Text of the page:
Roughly 300 members of the publishing world and general public fill the seats of the Chicago Cultural Center’s Preston Bradley Hall to hear Jacob Weisberg, editor-in-chief of the online publishing company Slate Group, and author Aleksandar Hemon speak with Victoria Lautman about the future of print. The three sit facing the audience in separate leather library chairs on a small stage as they start off discussing the cause for fears of the possible “dumbing down” of writing and literacy.
“Do you connect new forms of delivery with literacy and apprehension?” Lautman asks the two. Teaching writing is extensive, Weisberg says. A few years ago, he recalls to the audience, it seemed people came out of college not quite understanding it. Now things like blogging and text messaging have allowed people to practice how to write and show their personality in fewer words.
“There will always be storytelling,” Hemon responds to Lautman. “…younger, smarter people are going to do something. They will find a way to be human.”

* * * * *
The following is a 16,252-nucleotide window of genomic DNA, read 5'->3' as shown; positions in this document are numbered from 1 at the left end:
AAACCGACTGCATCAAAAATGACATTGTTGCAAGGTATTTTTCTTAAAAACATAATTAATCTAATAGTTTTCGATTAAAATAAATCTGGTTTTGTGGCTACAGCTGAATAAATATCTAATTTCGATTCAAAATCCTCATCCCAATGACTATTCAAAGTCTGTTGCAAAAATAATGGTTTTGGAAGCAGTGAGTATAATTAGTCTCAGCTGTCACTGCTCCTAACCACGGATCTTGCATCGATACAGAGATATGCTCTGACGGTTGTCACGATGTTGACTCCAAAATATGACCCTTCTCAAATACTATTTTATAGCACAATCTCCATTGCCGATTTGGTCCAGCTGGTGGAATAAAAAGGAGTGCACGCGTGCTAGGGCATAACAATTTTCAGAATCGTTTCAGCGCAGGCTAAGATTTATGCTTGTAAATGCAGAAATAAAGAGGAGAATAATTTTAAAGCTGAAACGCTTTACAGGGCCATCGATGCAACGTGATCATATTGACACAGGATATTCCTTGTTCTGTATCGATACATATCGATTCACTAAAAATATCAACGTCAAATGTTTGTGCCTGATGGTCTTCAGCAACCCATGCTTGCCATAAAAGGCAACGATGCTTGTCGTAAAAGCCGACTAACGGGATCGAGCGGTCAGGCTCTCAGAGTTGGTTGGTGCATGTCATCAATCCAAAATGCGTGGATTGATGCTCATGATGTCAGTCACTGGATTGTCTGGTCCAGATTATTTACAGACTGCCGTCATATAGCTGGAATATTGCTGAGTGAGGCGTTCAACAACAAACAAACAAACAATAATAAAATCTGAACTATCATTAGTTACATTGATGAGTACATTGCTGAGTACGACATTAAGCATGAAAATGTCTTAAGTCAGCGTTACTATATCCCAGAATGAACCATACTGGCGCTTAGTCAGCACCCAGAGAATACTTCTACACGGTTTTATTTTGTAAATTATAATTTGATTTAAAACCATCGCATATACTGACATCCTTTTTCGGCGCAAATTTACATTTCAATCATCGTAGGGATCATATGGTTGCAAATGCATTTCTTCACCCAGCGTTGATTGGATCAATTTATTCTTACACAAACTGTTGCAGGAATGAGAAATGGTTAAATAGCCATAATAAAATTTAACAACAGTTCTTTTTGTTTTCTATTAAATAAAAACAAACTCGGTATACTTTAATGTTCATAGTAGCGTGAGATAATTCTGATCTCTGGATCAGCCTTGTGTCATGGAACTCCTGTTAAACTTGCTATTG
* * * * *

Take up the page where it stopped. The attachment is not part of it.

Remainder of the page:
Weisberg goes on to add that online writing, compared to print, is three-dimensional thanks to links that take readers to other sources of information, but Hemon replies by describing the use of multimedia in stories as “bells and whistles” that take away from the purity of the reading process. “But we say ‘bells and whistles’ because it’s too late for us,” Weisberg responds. “Digital forms exist for writers that didn’t exist in my generation. They’re going to do interesting things.”
The discussion then switches focus over to the Amazon Kindle and similar wireless reading devices. One of Hemon’s concerns is that companies will begin placing commercials between chapters. “It’s part of American capitalism,” he says as murmurs of realization and agreement resonate through the crowd. “Reading is a way to be alone with your thoughts,” he adds. (Beth Wang)